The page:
Toxic lectins of European mistletoe Viscum album L.--MLI (viscumin), MLII and MLIII--are present in water extracts of this plant. Earlier we have cloned the full-length gene of MLIII precursor [A.G. Tonevitsky, I.I. Agapov, I.B. Pevzner, N.V. Maluchenko, M.M. Mojsenovich, U. Pfueller, M.P. Kirpichnikov, (2004) Biochemistry (Mosc.), 69 (6), 790-800, in press]. Here for the first time we report the cloning and expression in Escherichia coli cells of MLIII gene fragment encoding the carbohydrate-binding subunit. We have proved with our panel of monoclonal antibodies against ML toxins that the cloned fragment encoded MLIII B-subunit. The immunochemical and sugar-binding activities of renatured recombinant MLIII B-subunit were demonstrated in ELISA and ELLA, respectively. The comparative analysis of amino acid sequences of the cloned rMLIIIB and the B-subunits of other type II RIPs--MLI, ricin, abrin and nigrin b--was performed, revealing the main differences in primary structure of MLI and MLIII B-chains, which could determine their sugar specificity. The antigenicity analysis of MLI and MLIII B-subunits showed one epitope 25RDDDFRDGNQ34 in MLIB that is absent in MLIIIB sequence. The role of the toxic lectins and their subunits in immunological properties of mistletoe extracts is discussed.  (+info)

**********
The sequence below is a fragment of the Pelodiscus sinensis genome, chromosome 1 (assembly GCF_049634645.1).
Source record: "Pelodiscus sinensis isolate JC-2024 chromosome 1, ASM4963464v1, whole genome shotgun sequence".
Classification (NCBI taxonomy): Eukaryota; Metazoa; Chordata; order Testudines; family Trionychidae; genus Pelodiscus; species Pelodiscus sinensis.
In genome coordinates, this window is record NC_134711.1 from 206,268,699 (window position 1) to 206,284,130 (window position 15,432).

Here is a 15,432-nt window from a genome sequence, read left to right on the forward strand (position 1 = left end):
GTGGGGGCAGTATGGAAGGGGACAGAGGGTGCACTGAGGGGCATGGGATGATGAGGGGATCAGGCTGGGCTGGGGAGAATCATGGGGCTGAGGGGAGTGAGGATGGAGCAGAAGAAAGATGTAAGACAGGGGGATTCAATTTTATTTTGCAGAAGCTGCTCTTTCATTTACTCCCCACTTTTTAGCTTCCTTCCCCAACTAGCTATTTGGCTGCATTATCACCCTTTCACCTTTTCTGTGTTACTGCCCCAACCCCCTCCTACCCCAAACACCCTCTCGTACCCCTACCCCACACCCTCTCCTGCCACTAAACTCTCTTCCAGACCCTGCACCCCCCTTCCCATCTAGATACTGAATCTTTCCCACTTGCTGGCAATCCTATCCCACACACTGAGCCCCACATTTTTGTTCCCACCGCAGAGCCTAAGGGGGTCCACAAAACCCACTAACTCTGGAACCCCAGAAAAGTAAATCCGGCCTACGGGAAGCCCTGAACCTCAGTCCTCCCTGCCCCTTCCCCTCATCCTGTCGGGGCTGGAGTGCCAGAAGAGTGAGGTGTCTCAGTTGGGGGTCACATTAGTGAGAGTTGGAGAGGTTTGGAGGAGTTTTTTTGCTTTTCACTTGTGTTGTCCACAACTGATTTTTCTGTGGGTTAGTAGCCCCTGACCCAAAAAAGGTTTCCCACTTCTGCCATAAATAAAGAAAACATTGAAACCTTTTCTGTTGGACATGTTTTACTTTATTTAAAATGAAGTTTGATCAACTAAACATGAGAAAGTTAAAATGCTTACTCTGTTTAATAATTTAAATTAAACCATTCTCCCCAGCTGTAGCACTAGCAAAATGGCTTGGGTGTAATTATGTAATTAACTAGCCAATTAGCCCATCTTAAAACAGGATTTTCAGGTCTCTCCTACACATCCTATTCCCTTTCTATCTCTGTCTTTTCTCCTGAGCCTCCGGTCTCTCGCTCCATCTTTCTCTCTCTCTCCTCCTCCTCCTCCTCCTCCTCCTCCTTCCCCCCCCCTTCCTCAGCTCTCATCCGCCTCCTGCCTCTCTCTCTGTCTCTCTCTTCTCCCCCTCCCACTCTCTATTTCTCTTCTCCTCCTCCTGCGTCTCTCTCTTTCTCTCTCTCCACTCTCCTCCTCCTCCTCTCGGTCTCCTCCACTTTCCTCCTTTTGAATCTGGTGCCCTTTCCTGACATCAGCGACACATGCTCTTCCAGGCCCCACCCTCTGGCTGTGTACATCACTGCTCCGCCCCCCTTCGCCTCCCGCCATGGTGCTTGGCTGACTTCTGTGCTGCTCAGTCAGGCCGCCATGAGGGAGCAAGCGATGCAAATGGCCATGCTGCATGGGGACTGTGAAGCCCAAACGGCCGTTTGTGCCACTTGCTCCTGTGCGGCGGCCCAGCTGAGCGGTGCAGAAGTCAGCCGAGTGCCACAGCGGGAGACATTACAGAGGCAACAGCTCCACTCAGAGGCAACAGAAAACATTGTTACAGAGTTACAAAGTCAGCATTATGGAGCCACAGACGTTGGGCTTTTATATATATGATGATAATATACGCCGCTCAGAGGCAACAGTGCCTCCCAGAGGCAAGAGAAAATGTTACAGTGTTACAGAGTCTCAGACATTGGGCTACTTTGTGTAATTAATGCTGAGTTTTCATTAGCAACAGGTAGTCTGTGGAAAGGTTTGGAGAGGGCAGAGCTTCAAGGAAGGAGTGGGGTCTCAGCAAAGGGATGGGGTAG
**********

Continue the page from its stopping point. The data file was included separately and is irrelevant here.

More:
Influence of complementary Viscum album (Iscador) administration on microcirculation and immune system of ear, nose and throat carcinoma patients treated with radiation and chemotherapy. (6/32)

With the techniques of vital microscopic and reflection spectrometric imaging, representative characteristics of microcirculation and immunology of white blood cells were evaluated before, during and after radiotherapy and chemotherapy of patients suffering from ear, nose and throat carcinomas. Adverse effects of radiotherapy and chemotherapy on the microcirculation and the immune system were decreased and reconstitution processes were accelerated by complementary administration of a standardized mistletoe extract (Iscador).  (+info)

Perioperative application of the Viscum album extract Isorel in digestive tract cancer patients. (7/32)